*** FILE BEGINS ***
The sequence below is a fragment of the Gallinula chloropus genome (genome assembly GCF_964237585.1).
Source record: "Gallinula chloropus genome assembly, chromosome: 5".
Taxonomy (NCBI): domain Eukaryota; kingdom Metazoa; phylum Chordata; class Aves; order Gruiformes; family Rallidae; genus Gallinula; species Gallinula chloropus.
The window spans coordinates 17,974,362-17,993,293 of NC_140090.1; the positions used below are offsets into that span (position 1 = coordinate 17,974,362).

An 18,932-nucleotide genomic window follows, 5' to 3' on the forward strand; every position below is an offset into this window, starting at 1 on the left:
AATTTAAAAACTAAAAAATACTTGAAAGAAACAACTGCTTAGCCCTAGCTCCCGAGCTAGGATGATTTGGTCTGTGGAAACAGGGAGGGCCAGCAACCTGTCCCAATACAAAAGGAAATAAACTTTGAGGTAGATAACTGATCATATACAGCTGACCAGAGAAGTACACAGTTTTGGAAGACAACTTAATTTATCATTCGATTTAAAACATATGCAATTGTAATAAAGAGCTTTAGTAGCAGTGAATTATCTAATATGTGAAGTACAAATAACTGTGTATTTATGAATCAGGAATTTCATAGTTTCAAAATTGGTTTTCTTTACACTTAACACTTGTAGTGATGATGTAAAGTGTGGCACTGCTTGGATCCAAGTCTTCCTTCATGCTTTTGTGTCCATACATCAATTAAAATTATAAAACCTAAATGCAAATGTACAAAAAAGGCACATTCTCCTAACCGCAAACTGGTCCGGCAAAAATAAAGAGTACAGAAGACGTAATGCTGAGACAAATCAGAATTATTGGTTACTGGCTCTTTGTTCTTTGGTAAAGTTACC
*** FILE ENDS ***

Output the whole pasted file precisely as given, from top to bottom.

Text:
The sequence below is a fragment of the Gallinula chloropus genome (genome assembly GCF_964237585.1).
Source record: "Gallinula chloropus genome assembly, chromosome: 5".
Taxonomy (NCBI): domain Eukaryota; kingdom Metazoa; phylum Chordata; class Aves; order Gruiformes; family Rallidae; genus Gallinula; species Gallinula chloropus.
The window spans coordinates 17,974,362-17,993,293 of NC_140090.1; the positions used below are offsets into that span (position 1 = coordinate 17,974,362).

An 18,932-nucleotide genomic window follows, 5' to 3' on the forward strand; every position below is an offset into this window, starting at 1 on the left:
AATTTAAAAACTAAAAAATACTTGAAAGAAACAACTGCTTAGCCCTAGCTCCCGAGCTAGGATGATTTGGTCTGTGGAAACAGGGAGGGCCAGCAACCTGTCCCAATACAAAAGGAAATAAACTTTGAGGTAGATAACTGATCATATACAGCTGACCAGAGAAGTACACAGTTTTGGAAGACAACTTAATTTATCATTCGATTTAAAACATATGCAATTGTAATAAAGAGCTTTAGTAGCAGTGAATTATCTAATATGTGAAGTACAAATAACTGTGTATTTATGAATCAGGAATTTCATAGTTTCAAAATTGGTTTTCTTTACACTTAACACTTGTAGTGATGATGTAAAGTGTGGCACTGCTTGGATCCAAGTCTTCCTTCATGCTTTTGTGTCCATACATCAATTAAAATTATAAAACCTAAATGCAAATGTACAAAAAAGGCACATTCTCCTAACCGCAAACTGGTCCGGCAAAAATAAAGAGTACAGAAGACGTAATGCTGAGACAAATCAGAATTATTGGTTACTGGCTCTTTGTTCTTTGGTAAAGTTACC